Weighted Efficiency, %

SAM calculates and displays both the CEC weighted efficiency and European weighted efficiency for your reference. It does not use these efficiency values during simulations. To calculate the efficiencies, SAM calculates the inverter's nominal efficiency at seven different power levels, and applies the set of weighting factors for the CEC and European methods of calculating the weighted efficiency.

The following list briefly describes the each parameter that SAM displays on the Inverter page. You can read more about these and all of the other Sandia inverter model input parameters in the King 2004 reference cited above. The names in brackets are the names used in the King reference.

Maximum AC power [Power ACo], Wac

Maximum output AC power at reference or nominal operating conditions. Available from manufacturer specifications.

Maximum DC power [Power DCo], Wdc

Input DC power level at which the inverter's output is equal to the maximum AC power level. Available from manufacturer specifications.

Power consumption during operation [PowerSo], Wdc

DC power required for the inverter to start converting DC electricity to AC. Also called the inverter's self-consumption power. Sometimes available from manufacturer specifications, and not to be confused with the nighttime AC power consumption.

Power consumption at night [PowerNTare], Wac

AC power consumed by the inverter at night to operate voltage sensing circuitry when the photovoltaic array is not generating power. Available from manufacturer specifications.

Nominal AC voltage [AC Voltage], Vac

Rated output AC voltage from manufacturer specifications.

Maximum DC voltage [Vdcmax], Vdc

The inverter's maximum DC input voltage.

Maximum DC current [Idcmax], Adc

The maximum DC voltage input, typically at or near the photovoltaic array's maximum power point current.

Minimum MPPT DC voltage [MPPT-low], Vdc

Manufacturer-specified minimum DC operating voltage, as described in CEC test protocol (see reference above).

Nominal DC voltage [Vdco], Vdc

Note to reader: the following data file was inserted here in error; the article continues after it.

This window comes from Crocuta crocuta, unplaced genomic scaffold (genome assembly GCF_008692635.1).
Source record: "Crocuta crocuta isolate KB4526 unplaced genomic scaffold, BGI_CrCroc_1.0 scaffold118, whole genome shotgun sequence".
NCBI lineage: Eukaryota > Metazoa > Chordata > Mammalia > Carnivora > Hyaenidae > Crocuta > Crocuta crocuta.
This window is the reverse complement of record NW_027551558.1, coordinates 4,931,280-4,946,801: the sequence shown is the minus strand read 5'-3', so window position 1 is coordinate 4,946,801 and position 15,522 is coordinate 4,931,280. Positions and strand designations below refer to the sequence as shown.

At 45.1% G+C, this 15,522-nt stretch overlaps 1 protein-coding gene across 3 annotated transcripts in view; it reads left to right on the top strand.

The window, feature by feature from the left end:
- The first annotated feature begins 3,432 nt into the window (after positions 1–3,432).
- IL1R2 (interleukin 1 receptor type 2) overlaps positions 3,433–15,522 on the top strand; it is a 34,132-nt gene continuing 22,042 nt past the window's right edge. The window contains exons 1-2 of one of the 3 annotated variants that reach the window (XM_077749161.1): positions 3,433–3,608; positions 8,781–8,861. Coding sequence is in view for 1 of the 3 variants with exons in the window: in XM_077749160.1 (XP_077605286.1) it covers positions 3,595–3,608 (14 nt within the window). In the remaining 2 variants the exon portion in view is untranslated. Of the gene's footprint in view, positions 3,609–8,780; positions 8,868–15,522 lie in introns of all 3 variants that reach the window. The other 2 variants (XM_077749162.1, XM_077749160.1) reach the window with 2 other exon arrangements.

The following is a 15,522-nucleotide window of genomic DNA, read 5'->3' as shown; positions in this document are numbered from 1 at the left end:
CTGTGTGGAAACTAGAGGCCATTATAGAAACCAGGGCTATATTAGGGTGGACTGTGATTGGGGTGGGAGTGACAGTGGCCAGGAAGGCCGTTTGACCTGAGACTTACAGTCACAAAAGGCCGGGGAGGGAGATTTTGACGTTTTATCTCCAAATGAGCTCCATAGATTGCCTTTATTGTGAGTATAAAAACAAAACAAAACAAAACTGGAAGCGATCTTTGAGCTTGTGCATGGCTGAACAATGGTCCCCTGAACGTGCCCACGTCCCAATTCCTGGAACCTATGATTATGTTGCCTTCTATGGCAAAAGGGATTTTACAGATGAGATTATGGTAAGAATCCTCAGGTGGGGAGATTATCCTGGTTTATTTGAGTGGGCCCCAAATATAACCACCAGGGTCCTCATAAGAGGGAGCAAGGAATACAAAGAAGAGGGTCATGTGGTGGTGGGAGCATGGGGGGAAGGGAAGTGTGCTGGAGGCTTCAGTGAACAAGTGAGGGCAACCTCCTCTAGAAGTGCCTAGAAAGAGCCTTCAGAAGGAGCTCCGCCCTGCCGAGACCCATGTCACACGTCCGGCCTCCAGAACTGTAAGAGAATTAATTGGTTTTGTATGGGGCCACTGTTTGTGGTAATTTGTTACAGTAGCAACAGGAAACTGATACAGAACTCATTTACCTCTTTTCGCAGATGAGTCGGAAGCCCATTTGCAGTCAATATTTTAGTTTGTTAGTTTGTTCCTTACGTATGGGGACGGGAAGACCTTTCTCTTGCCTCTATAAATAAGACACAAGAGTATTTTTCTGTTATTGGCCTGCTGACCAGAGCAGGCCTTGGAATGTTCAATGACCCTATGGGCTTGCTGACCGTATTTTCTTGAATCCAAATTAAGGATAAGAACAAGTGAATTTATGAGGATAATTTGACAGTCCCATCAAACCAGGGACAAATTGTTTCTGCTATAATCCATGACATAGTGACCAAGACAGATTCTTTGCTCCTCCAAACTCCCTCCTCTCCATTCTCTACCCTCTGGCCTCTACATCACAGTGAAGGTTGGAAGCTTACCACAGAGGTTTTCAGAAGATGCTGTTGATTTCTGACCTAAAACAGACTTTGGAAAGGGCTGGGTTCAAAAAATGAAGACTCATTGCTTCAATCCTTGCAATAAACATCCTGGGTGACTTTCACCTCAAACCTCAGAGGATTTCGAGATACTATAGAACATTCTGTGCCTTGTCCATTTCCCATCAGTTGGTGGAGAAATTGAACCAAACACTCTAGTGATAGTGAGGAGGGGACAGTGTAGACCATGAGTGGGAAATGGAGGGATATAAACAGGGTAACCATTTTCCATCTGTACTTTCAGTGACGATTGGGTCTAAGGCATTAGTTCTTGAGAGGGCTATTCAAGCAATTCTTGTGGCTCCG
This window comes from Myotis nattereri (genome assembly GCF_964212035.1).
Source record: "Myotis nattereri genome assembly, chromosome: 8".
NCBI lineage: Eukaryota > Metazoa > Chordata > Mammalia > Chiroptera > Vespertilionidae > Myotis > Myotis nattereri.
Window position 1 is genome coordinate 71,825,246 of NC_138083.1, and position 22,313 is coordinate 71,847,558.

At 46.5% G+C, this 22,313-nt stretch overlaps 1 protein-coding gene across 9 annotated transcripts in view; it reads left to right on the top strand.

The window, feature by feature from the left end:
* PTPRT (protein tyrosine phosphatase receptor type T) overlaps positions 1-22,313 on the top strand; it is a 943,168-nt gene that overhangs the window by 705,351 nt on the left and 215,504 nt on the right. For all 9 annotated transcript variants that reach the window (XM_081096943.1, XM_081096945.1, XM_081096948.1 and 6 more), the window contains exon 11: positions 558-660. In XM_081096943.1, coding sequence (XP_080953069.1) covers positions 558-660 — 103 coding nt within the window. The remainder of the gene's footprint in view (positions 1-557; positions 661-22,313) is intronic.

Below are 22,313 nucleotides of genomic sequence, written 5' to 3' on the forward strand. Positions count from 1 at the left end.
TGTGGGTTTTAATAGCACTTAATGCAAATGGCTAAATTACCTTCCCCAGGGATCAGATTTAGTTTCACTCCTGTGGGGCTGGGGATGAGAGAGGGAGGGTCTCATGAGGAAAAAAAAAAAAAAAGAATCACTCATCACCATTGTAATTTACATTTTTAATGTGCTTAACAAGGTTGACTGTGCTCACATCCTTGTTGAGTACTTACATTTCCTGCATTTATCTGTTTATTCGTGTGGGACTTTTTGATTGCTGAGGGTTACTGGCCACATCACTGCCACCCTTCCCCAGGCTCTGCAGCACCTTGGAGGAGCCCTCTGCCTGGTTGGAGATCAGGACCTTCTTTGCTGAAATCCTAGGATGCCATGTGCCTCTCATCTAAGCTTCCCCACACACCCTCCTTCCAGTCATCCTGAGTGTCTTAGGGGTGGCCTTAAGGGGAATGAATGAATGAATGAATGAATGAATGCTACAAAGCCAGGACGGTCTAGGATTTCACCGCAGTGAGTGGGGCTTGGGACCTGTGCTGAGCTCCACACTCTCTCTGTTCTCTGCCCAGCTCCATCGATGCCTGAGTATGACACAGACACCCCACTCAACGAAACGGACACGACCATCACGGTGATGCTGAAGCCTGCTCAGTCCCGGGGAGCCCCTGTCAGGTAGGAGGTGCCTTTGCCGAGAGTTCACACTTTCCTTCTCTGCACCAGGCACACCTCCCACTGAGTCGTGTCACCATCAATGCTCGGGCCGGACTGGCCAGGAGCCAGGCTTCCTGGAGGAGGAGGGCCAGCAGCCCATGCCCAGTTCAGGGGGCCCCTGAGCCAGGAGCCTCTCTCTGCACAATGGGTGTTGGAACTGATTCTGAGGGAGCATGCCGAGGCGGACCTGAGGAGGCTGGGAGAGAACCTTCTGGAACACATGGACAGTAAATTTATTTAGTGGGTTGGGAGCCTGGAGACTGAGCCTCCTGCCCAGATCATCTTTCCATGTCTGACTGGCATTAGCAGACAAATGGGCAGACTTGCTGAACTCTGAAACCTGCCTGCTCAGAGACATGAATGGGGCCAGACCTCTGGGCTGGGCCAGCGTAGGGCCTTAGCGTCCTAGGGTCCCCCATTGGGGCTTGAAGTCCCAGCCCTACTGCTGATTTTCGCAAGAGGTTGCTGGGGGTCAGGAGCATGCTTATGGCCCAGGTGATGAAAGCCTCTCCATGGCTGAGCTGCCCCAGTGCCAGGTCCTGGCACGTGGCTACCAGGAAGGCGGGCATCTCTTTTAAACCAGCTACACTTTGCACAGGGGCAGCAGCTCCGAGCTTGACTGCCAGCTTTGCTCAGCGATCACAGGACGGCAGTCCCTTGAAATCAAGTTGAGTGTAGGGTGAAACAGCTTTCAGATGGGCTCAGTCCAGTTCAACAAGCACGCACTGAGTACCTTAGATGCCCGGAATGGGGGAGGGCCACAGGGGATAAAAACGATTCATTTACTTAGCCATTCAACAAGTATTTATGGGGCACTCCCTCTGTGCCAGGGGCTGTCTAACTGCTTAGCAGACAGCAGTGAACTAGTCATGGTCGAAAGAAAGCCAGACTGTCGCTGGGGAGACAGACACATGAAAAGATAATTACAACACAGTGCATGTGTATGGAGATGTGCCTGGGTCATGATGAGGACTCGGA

The average of MPPT-low and MPPT-high, as described in the CEC test protocol (see reference above).

Maximum PPT DC voltage [MPPT-hi], Vdc

Manufacturer-specified maximum DC operating voltage, as described in CEC test protocol (see reference above). The test protocol specifies that the inverter's maximum DC voltage should not exceed 80% of the array's maximum allowable open circuit voltage.

The four coefficients C0..C3 are empirically-determined coefficients that are inputs to the Sandia inverter model. Manufacturers do not provide these coefficients on inverter datasheets.

C0, 1/V

Defines the relationship between AC and DC power levels at the reference operating condition.

C1, 1/V

Defines the value of the maximum DC power level.

C2, 1/V

Defines the value of the self-consumption power level.

C3, 1/V

Defines the value of Coefficient C0.

Click to expand or collapseInverter Datasheet

The Inverter Datasheet model is an implementation of the Sandia Model for Grid-Connected PV Inverters that allows you to model an inverter by entering data from a manufacturer's data sheet.

The Inverter Datasheet model consists of a set of equations that SAM uses to calculate the inverter's hourly AC output based on the DC input (equivalent to the derated output of the photovoltaic array) and a set of coefficients that describe the inverter's performance characteristics. SAM calculates the coefficients from the manufacturer data you provide.

Note. If you have a table of part-load efficiency values for the inverter, you may want to use the Inverter Part Load Curve model instead of the Inverter Datasheet model.

To use the Inverter Datasheet model:

On the Inverter page, click Change, and choose Inverter Datasheet.